Furthermore, according to the invention it is possible to functionalise, in a different and specific manner, various, porous surfaces, zones of the layer(s) or membrane(s), thereby enabling these membranes to be used for selective retention. Likewise, in the case of several layers, it is possible to functionalize each layer in a different manner.
The spraying process of the present invention is easily carried out on an industrial scale since its specificity resides in particular in the injection system, which can be fitted to any thermal spraying machine already present in the industry, in the nature of the sol-gel solution and in the choice of the plasma conditions for obtaining a nanostructured coating having the properties of the sprayed particles.
A device for coating a surface of a substrate that can be used to implement the process of the invention may comprise the following elements:
Advantageously, the plasma torch is capable of producing a plasma jet having a temperature ranging from 5000 K to 15000 K. Advantageously, the plasma torch is capable of producing a plasma jet having a viscosity ranging from 10−4 to 5×10−4 kg/m·s. Advantageously, the plasma torch is an arc plasma torch. Examples of plasma-forming gases were given above and containers for these gases are commercially available. The reasons for these advantageous choices were explained above.
Advantageously, the device of the invention comprises several containers respectively containing several nanoparticulate sols, the sols differing from one another by their composition and/or the diameter, size, of the nanoparticles and/or their concentration. The device of the invention may further include a cleaning liquid container, for cleaning the pipework and the injector. Thus, the pipework and the injector may be cleaned between each implementation of the process.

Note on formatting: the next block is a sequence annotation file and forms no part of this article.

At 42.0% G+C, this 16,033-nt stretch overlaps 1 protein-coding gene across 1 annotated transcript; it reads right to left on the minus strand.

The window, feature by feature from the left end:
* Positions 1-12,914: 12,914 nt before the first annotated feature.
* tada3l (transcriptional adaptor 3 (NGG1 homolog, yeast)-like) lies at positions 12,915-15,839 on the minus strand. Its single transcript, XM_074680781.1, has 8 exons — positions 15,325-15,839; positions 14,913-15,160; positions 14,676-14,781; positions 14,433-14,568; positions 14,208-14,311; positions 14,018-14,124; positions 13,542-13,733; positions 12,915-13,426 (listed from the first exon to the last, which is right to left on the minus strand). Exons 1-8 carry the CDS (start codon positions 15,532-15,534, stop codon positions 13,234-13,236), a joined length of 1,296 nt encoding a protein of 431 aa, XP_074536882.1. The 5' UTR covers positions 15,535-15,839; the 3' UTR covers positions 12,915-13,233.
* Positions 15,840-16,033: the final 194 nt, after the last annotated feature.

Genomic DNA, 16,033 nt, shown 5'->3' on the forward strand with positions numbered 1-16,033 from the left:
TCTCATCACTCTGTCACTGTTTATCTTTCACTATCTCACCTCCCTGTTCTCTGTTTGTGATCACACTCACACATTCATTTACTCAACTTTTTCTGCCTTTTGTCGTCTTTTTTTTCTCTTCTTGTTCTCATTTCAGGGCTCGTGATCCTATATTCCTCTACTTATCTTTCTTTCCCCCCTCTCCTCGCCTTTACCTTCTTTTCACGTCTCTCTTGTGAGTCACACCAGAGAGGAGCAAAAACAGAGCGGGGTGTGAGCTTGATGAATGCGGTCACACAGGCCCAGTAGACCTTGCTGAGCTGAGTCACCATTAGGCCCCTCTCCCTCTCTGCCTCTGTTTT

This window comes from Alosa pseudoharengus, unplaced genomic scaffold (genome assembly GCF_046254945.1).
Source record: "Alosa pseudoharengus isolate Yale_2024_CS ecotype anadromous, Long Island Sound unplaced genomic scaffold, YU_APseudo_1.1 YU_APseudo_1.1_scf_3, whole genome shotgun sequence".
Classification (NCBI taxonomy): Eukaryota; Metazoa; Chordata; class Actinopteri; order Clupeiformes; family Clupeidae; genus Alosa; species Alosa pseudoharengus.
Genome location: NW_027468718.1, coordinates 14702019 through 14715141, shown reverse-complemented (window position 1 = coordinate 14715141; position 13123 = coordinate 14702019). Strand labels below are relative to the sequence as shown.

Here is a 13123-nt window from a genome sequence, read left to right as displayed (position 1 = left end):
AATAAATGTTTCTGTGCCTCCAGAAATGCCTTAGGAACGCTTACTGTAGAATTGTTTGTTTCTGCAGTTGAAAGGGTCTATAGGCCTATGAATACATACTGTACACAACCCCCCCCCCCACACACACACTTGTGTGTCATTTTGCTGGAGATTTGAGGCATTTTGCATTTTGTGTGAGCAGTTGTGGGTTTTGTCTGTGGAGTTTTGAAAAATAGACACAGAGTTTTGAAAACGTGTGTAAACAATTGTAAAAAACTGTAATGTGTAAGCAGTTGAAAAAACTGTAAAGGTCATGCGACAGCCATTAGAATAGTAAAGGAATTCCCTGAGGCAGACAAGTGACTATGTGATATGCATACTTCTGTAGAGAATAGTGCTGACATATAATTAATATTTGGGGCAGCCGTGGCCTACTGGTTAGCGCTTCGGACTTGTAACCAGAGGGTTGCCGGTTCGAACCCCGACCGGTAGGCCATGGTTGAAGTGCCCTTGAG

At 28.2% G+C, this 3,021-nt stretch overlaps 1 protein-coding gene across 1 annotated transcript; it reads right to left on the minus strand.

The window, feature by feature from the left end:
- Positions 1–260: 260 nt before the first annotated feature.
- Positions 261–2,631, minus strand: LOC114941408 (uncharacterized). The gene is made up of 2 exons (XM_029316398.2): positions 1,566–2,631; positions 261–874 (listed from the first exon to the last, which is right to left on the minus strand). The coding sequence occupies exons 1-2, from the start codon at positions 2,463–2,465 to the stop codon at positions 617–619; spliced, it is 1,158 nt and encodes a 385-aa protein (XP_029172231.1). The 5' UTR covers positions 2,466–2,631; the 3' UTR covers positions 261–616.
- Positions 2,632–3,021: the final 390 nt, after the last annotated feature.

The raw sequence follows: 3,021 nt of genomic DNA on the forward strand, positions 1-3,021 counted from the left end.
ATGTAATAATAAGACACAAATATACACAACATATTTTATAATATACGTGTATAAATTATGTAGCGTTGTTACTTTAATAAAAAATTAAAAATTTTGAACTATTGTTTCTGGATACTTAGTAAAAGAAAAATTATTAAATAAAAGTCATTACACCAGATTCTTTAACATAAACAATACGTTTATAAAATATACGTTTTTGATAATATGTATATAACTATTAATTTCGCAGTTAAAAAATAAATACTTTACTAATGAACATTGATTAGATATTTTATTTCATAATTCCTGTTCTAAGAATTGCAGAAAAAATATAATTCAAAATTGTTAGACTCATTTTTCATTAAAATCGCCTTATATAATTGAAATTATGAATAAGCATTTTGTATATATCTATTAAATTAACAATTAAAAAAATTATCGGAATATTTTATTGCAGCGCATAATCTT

The containers may be connected to a compressed-air supply system by pipes and to a source of compressing gas, for example compressed air. One or more pressure reducing gauge(s) (regulator(s)) are used to adjust the pressure inside the container(s). The pressure depends on the injection line, on the rheology of the sol and on the plasma conditions, and is generally less than a pressure of 2×106 Pa (20 bar), but may be higher. In this case, under the effect of the pressure, the liquid is conveyed to the injector, or to the injectors if there are several of them, by pipes, and is then expelled from the injector, for example in the form of a liquid jet that mechanically fragments to form large drops, preferably of calibrated diameter, on average twice as large as the diameter of the circular exit hole. A pump can also be used. The flow rate and the momentum of the sol exiting the injector depend in particular on:
The injector is used to inject the sol into the plasma. It is preferably such that the injected sol mechanically fragments on leaving the injector in the form of drops, as indicated above. According to the invention, the hole of the injector may have any shape allowing the colloidal sol to be injected into the plasma jet, preferably under the aforementioned conditions. Advantageously, the hole is circular. Advantageously, the hole of the injector has a diameter of 10 to 500 μm. According to the invention, the device may be provided with several injectors depending for example on the amounts of sol to be injected.